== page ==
Ibiza offers visitors more than 80 beaches to choose from, the most popular beaches include Cala Jondal, S'Aigua Blanca, Cala Benirras, Cala Xarraca, Ses Salinas, Playa de Ses Figueretes, and Playa des Cavallet (Ibiza's official nudist beach). Water sports on offer apart from scuba diving, include waterskiing, sailing, windsurfing, kayaking, and much more. Many of the beaches are lined with bars and restaurants and have a festive, party atmosphere during the summer season.
Away from the beach, Ibiza's Old Town is lined with picturesque cobbled lanes leading to ancient courtyards with some buildings dating from the 10th century. Further up the coast is the charming village of Santa Eulalia with excellent beaches, and the nearby caves of Can Marca.
Another special natural feature of Ibiza is the salt flats, La Salinas, which are worth a visit. The Ibiza Express mini-train, which departs from Platja d´Es Canar along various routes, is a fun way to explore the island.
Ibiza's nightlife offers one of the best clubbing experiences in Europe with unrivalled mega-venues, featuring the world's top DJs and countless cafés, pubs, and bars. The main venues are clustered around San Antonio on the east coast of the island and Ibiza Town on the west, linked by a half-hour drive along a good road. There are very few nightlife venues on the rest of the island, which is quiet and rural.
An ideal foundation for a big night out is the place that gave birth to the Ibiza legend in the first place: Café del Mar in San Antonio. The trademark ambient music and chilled-out atmosphere is still in place, making this an essential visit. Innumerable other bars have sprung up around Café del Mar, so there is no shortage of vantage points to enjoy the justly famous sunsets.
The top clubs open around midnight, with long queues forming by 2am. In Ibiza Town one can find Pacha which is the only super club to stay open all year round, and Space which opens for afterhours clubbing between dawn and dusk.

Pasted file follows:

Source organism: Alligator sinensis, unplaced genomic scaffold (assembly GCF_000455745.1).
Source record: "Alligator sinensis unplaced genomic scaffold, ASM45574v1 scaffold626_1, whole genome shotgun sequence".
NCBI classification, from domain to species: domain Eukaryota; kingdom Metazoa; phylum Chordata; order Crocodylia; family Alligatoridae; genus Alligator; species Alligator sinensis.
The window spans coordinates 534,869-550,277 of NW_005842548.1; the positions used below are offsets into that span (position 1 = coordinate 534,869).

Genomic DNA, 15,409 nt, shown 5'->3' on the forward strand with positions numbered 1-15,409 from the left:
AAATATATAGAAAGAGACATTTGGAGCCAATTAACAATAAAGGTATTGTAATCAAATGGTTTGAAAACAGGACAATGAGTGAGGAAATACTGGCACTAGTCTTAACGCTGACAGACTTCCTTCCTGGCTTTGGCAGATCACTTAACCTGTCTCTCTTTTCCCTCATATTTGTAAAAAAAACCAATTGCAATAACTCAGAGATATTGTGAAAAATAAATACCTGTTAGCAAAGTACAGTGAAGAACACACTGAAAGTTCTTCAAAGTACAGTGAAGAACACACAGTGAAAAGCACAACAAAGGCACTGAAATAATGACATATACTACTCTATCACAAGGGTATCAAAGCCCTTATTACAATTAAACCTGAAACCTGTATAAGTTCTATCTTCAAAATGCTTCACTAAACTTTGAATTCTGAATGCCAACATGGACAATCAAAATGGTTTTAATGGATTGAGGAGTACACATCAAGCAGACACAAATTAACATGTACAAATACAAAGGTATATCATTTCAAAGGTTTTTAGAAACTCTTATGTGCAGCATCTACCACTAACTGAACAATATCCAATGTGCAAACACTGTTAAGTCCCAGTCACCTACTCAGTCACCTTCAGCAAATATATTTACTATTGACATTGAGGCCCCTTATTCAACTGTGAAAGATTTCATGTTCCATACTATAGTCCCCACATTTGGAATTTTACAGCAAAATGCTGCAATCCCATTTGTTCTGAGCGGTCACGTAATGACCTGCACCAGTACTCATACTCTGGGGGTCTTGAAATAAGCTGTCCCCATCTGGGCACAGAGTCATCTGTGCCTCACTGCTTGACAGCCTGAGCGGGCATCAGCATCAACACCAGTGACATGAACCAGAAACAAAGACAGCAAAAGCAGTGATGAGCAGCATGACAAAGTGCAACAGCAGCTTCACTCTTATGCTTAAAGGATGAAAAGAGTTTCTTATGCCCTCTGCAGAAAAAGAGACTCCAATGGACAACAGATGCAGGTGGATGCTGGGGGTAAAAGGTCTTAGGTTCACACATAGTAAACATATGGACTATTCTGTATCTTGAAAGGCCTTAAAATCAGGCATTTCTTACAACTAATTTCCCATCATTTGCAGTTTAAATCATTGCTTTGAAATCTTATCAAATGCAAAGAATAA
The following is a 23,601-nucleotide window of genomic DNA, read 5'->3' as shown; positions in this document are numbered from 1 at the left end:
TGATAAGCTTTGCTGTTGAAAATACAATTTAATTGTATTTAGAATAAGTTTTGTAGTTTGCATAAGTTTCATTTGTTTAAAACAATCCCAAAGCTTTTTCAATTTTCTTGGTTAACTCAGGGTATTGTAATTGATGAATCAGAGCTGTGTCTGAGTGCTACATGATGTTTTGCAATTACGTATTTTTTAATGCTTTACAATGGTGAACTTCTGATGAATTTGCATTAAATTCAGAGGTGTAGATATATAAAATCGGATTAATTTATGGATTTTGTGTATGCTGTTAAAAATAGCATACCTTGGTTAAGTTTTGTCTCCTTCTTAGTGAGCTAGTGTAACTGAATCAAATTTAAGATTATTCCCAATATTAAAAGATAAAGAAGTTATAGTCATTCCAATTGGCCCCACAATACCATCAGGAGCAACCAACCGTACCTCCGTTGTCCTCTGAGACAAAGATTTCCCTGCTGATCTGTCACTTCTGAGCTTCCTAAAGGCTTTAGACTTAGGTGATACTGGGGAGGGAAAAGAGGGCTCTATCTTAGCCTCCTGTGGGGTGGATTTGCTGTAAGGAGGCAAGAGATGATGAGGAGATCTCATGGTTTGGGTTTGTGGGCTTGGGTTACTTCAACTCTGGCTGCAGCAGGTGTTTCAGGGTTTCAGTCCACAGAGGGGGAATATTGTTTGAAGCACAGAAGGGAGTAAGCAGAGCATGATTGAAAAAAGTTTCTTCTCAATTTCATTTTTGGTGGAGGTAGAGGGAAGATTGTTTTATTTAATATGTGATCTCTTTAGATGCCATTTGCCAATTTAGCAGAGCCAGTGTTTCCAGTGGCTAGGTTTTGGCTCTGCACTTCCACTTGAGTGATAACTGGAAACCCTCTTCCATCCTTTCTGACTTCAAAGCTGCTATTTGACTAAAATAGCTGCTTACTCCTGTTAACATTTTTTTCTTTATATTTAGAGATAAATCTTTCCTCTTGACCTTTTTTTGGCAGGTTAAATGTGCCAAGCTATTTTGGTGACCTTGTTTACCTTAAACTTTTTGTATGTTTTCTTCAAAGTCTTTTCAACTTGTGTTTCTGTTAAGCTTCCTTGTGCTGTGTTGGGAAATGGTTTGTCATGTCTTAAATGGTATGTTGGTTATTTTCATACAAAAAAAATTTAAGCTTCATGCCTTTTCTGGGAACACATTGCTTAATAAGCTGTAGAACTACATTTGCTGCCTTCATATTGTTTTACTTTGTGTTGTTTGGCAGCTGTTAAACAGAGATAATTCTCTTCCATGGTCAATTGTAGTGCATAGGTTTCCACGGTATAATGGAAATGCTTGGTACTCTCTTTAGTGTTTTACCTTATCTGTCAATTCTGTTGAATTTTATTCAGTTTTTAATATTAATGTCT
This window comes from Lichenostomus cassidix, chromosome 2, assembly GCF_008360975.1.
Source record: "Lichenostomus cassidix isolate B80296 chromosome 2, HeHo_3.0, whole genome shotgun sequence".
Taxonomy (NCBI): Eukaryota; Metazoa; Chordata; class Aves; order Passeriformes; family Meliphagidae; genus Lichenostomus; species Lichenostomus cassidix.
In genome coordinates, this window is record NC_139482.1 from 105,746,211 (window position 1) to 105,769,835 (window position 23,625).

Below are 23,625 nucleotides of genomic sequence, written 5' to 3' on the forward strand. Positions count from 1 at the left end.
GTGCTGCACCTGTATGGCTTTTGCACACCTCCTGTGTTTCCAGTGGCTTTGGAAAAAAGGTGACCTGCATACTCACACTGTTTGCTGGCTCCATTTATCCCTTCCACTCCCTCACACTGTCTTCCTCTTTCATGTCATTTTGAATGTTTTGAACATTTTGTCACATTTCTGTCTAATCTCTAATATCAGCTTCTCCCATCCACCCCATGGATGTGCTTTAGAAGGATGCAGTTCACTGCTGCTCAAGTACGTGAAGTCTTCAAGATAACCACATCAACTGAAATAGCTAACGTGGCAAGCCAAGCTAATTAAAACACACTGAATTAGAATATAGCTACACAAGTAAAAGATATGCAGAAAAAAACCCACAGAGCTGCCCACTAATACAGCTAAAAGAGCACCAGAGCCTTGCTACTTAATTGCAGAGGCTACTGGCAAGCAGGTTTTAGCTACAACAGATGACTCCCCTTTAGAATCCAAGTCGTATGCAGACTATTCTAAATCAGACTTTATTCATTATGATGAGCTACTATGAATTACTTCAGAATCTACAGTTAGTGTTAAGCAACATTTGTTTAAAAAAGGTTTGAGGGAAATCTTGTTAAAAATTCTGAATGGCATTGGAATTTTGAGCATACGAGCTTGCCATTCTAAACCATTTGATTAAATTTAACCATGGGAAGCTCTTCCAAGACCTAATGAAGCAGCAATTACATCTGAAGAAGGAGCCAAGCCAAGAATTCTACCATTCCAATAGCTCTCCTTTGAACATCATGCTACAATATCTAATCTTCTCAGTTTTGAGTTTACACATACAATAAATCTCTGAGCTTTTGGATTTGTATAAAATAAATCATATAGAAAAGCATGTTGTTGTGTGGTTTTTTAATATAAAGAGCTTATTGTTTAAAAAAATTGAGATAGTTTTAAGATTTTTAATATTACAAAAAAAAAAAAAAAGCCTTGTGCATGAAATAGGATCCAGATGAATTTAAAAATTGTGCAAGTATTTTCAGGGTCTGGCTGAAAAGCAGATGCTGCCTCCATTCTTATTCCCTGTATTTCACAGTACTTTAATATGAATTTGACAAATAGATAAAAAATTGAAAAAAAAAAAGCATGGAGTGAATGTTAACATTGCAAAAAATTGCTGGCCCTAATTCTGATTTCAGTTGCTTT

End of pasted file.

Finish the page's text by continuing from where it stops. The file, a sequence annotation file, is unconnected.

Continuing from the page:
Toward the middle of the island, near San Rafael, is Privilege, which is said to be one of the largest nightclubs in the world, hosting up to 10,000 revellers and including circus acts, indoor gardens and a mega swimming pool.
Nearby Amnesia has legendary lasers and theme nights. Continuing to San Antonio, Es Paradis is a top rated superclub with nine bars inside its enormous pyramid-shaped structure, while Eden is famous for its foam parties.
Clubbing in Ibiza is certainly expensive. Entry fees get hefty and drinks are pricey. Many clubs will only have hot water available in the bathrooms to prevent you drinking cold water for free, forcing patrons to pay for bottled water.
Cash-strapped young clubbers will hand out flyers and promos in the early evening with details of special offers, happy hours, and discounts. They are earning a commission for getting people through the door but the information can be very useful if you want to get maximum value for your night out.
As for getting around, use the disco buses which transport clubbers along the road linking San Antonio, San Rafael and Ibiza Town. Additionally, taxis are cheap, especially if there is a group of you.
The clubbing season runs from late May to September, although there are big parties around New Year's, Christmas, and Easter. Dress codes are non-existent. In fact, the more outlandish and extroverted your appearance, the better your chance of gaining free admission.
Ibiza has a typical Mediterranean climate, with long, dry summers and mild winters. Between May and September the days are warm, with temperatures usually averaging comfortably between 69°F (21°C) and 82°F (28°C).
August is the hottest summer month, with lows of 71°F (22°C) and highs of 86°F (30°C). Ibiza empties out in winter, between December and February, but the island never gets really cold by European standards. The coldest month is January, when temperatures average between 46°F (8°C) and 59°F (15°C).
Ibiza doesn't get much rain and even in the wettest months the rain is sporadic and not overly disruptive. October is the wettest month, but rain is possible any time between September and April, leaving the summer months blessedly dry.
The Ibiza party season begins in late May and ends in September, making all the months in between extremely popular with young revellers. The peak summer months, between June and August, are the peak tourist season and considered by many to be the best time to visit. However, April, May, and September, just outside of the most popular season, are also pleasant months to visit Ibiza, especially for those wanting to avoid the crowds.
Spain is a tolerant and progressive place for LGBTI travellers. There are active LGBTI communities and social venues, particularly in big cities. Same-sex marriage has been legal in Spain since 2005. As of 17 March 2007, the law allows a transgender person to register under their preferred sex in public documents such as birth certificates, identity cards and passports without undergoing prior gender reassignment surgery. Spain does not recognise a third gender.
Details of vaccination recommendations and requirements are provided below.